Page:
Questions? 1-877-894-7778

Competition keeps heating up for entry-level jobs nationwide


Competition keeps heating up for entry-level jobs nationwide

One issue that many hiring managers in a number of industries have likely noticed is the increasing competition for workers who can fill positions with little in the way of credential requirements. The proliferation of entry-level positions available continues even as the national unemployment rate declines, meaning competition for workers to fill those roles is only likely to keep heating up.

Among the hurdles companies and would-be workers face is the need for a middle ground for people who have little to no job skills and those who can meet a company's needs on an ongoing basis, according to The Associated Press. As wages for even the lowest-paid positions continue to rise, experts believe it will become more difficult for workers to qualify for some entry-level positions for which they would have been perfect candidates even a few years ago.

"We are looking for workers who are not only friendly and passionate but people who are tech-savvy," Marisa Velez, store director of a shoe retailer in New York's Union Square, told the AP.

To that end, and especially as the candidate pool thins out, it might be vital for companies to be more permissive with their entry-level hiring and more willing to train workers for the skills they'll need, rather than expect applicants to universally be able to use complicated devices.

The warehouse angle
This issue may be particularly important in places where warehousing is a big local business, such as Central and Eastern Pennsylvania. Many massive warehouses have been built throughout the region due to its proximity to many major population centers along the East Coast and in the Midwest, and that trend leads to many companies needing to hire hundreds of workers (or more) at a time, according to local ABC affiliate WHTM.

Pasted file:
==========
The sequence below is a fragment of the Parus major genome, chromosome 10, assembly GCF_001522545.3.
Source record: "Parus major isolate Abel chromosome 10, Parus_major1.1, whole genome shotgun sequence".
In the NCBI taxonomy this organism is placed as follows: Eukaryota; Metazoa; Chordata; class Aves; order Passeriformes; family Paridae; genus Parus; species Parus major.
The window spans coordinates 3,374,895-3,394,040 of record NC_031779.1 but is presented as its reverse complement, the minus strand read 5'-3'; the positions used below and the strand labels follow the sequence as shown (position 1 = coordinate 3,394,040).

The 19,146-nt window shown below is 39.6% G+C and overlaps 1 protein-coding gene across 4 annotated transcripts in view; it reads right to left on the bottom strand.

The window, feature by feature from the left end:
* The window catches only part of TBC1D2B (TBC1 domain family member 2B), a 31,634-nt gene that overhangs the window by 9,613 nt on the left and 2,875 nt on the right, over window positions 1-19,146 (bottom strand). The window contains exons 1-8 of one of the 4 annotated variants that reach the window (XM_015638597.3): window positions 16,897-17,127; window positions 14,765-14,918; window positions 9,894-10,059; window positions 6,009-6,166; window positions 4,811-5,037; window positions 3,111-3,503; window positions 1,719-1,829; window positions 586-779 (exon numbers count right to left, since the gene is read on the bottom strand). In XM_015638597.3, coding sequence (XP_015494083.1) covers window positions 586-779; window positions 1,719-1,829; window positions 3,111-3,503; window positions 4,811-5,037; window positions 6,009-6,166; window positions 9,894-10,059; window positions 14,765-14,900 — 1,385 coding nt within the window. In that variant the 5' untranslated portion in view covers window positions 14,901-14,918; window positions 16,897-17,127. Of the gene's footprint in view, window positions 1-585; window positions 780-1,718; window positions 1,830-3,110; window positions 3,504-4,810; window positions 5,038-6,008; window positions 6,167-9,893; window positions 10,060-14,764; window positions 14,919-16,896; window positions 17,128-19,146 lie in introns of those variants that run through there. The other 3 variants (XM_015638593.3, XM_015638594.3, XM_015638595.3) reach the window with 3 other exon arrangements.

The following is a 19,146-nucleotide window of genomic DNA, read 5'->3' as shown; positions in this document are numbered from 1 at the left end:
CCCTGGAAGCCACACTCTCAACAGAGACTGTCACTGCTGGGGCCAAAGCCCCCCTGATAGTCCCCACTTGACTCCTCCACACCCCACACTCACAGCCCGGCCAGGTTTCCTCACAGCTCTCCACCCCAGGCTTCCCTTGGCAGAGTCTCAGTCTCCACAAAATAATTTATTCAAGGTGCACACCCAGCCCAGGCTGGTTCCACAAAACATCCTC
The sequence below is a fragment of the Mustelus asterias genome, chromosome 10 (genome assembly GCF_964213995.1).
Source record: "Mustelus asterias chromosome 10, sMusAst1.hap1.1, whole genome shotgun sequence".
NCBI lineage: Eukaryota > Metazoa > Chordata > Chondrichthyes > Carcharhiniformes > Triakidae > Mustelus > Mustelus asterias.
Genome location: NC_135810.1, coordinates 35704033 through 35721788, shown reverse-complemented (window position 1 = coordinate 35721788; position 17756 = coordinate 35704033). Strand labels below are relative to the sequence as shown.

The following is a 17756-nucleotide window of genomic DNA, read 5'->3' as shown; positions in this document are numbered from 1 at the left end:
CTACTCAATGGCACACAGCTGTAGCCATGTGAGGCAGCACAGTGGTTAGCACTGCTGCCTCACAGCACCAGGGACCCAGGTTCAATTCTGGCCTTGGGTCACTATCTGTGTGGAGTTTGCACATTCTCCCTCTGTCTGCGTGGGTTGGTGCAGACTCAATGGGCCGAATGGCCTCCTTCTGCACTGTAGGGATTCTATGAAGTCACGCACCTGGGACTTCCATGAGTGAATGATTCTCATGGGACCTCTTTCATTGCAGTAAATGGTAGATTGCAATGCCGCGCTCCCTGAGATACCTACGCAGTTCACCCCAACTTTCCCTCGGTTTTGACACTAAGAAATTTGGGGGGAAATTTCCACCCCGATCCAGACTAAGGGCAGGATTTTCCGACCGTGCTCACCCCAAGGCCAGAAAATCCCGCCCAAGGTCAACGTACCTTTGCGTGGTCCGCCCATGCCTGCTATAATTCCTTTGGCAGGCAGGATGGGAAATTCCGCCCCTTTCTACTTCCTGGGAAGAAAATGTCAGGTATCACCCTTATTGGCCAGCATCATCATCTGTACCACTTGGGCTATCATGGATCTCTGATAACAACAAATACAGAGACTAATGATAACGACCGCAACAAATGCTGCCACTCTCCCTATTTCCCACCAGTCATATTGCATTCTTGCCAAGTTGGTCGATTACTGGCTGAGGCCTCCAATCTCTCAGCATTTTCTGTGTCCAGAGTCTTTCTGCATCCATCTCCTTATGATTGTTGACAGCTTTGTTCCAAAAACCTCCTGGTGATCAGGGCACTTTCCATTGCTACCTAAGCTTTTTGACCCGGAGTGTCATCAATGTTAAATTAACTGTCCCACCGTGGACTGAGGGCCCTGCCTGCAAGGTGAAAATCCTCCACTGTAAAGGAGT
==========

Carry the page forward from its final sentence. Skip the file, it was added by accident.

A distributor for Bath and Body Works recently began leasing a warehouse measuring 575,000 in Carlisle, Pennsylvania, and it will need 225 new full- and part-time workers to staff it, the station reported. To highlight just how much growth there is for warehouse jobs in Central Pennsylvania, this is the company's third distribution center in Carlisle and sixth in the region. At some point, it's likely there will not be enough workers to meet the growing need, increasing competition among the many companies now expanding there.

Expanding opportunities
It seems that many companies are now also focusing on building their warehouses in new locations as a means of still reaching consumers quickly but also keeping their hiring options open. For instance, the beauty supply company Sephora recently received approval for a warehouse in North Las Vegas, measuring 714,000 square feet with the capability to take on some 400 new hires once construction is completed in May 2019, according to Las Vegas television station KTNV.

When companies face increased competition for workers in today's job market, they would be wise to make sure they offer competitive salaries and strong benefits packages. Doing so can help employers attract entry-level workers and retain those employees for potentially years to come.